Saturday, May 5, 2012

Keeping my opinion to myself

One of many things I love about Recovery is that it has taught me that I do not always need to express my opinion—something that before Recovery I did all too often. I now practice exercising control over my speech muscles. This may sound simple, but for nervous people this is not always easy.

For example, I recently had dinner with friends at a chain restaurant. My companions said their food was delicious, but I found mine to be wanting. Yet instead of complaining, I chose to talk about something else, thereby not ruining my friends’ experience or making them feel guilty about selecting the restaurant.

Before Recovery I would have felt compelled to share my opinion of the meal. Although there would be nothing wrong with doing so, I decided that I would find it difficult to critique the restaurant without temper. Thus, I was group minded by letting my friends enjoy dinner without my temperamental expression.

That, admittedly, is a fairly simple example, but I have found other situations in which exercising control over my speech muscles was very valuable, such as:

• When my boss says something I disagree with
• When I’m anxious about something and want to talk it up with others
• When someone expresses a political opinion with which I am very opposed to

In each situation I’ve decided that the temperamental outburst would not only not be in the group’s interest, but also would lead to a temperamental reaction I’d later regret. If I allowed myself to express temper in any of these scenarios, I would later worry that I said something I shouldn’t have, that I made someone angry at me, that I am burdening someone with my problems, and so on. However, my Recovery training has taught me the value of controlling my speech muscles. Now I let the temperamental flare quickly rise and fall, avoiding the compulsion to say what is on my mind. And my mental health is better off because of this self-control.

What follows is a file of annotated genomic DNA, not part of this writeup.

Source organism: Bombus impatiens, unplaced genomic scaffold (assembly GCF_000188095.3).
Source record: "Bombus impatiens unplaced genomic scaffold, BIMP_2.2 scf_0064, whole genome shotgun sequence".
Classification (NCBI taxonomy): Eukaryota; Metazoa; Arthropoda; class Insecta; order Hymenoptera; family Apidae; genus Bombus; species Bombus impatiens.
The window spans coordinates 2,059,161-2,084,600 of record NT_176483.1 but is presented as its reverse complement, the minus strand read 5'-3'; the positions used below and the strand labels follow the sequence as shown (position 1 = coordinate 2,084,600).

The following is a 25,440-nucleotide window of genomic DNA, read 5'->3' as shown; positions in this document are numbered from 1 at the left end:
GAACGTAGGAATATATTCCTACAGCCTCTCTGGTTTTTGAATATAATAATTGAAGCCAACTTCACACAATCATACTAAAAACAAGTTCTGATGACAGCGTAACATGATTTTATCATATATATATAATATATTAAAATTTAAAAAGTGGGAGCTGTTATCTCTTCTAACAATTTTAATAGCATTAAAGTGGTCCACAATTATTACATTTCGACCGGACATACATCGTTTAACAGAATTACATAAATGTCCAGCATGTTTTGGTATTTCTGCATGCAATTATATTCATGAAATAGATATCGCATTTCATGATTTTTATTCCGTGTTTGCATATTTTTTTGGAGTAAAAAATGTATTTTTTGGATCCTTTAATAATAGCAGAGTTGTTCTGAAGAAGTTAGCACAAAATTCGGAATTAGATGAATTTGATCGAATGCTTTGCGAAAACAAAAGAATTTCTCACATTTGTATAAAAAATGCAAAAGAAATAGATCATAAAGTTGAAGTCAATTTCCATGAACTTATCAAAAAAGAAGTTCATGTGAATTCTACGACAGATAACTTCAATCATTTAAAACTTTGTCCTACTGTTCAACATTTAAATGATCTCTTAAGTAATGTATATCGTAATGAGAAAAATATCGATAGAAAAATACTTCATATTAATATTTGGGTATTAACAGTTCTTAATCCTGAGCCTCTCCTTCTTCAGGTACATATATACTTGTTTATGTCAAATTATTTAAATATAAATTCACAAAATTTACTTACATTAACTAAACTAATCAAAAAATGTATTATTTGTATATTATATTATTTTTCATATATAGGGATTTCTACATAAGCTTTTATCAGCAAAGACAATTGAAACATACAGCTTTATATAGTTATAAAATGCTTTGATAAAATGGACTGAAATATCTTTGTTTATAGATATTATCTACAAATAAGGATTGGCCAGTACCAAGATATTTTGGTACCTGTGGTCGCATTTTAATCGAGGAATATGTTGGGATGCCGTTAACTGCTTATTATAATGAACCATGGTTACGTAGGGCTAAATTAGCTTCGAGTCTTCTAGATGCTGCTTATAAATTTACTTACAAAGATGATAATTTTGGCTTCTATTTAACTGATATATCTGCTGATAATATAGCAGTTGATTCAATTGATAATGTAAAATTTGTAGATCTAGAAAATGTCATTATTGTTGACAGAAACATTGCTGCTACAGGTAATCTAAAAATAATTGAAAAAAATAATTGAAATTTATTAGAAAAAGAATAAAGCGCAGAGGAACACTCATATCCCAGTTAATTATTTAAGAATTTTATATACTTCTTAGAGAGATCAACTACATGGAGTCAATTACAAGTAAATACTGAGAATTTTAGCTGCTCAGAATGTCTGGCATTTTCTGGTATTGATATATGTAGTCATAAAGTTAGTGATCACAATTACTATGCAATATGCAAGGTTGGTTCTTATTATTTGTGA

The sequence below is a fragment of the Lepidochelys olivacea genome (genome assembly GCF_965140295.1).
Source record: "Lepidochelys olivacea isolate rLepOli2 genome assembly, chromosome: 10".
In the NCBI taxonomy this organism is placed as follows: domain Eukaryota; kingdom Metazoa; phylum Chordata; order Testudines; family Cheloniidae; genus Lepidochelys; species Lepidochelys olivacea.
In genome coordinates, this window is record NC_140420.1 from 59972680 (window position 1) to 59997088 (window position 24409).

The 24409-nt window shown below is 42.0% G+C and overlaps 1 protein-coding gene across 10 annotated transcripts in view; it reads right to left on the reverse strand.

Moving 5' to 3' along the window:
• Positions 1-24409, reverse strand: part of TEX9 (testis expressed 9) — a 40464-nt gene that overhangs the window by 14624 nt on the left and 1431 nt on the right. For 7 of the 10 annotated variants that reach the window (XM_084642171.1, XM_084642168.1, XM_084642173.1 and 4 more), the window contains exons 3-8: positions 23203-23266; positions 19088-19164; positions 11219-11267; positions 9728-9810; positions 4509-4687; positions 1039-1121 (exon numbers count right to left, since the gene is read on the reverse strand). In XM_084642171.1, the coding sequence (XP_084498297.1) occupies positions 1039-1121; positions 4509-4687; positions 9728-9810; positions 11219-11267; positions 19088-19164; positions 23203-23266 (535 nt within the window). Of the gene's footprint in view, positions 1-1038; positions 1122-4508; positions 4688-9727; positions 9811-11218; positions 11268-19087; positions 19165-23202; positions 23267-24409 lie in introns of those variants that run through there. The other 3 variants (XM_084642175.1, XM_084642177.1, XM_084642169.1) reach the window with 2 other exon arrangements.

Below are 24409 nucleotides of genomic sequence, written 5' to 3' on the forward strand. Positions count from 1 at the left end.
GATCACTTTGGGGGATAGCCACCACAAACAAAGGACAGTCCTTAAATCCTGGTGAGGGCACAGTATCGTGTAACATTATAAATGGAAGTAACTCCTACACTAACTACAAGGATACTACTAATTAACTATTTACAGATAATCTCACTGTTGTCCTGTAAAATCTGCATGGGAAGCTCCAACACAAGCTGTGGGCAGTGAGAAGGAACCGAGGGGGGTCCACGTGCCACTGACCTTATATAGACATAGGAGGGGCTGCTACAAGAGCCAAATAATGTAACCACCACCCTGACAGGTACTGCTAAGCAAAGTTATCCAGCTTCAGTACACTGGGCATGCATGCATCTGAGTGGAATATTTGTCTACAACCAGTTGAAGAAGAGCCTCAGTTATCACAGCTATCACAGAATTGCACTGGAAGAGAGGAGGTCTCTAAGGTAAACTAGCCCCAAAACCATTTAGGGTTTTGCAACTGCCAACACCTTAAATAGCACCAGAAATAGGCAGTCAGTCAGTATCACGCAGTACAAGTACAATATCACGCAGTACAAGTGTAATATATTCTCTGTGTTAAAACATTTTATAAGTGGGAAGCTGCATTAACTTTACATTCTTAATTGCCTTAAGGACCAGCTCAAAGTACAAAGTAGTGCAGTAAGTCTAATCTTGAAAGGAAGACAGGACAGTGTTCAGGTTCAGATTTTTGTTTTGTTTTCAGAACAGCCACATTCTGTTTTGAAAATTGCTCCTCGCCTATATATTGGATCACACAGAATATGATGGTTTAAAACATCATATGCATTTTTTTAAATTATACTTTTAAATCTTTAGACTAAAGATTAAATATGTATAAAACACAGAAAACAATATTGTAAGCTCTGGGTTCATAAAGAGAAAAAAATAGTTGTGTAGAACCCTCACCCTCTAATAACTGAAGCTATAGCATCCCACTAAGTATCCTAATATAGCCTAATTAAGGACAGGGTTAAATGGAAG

Jane said...

I was reading about being group minded recently in dr lows wonderful book , It is something we people with nervous symptoms frequently overlook,and his explaination is as always clear and direct

Endorse for being group minded!

Gabriele said...

I have found that the LINDEN method is very effective in reducing anxiety and panick attacks.
Have a look at the web page:

Helan said...

Thank you for sharing this! I also suffer from anxiety. I have found a lot of help from It offers a lot of ways to manage your anxiety.

Bob Coleman said...

I used to think, "I have to be honest about this." Now I realize that I can control my speech muscles about this and be honest about something else

Doug said...

Thank you, everyone, for your comments. Being group minded and controlling our speech muscles is very important for people in Recovery.

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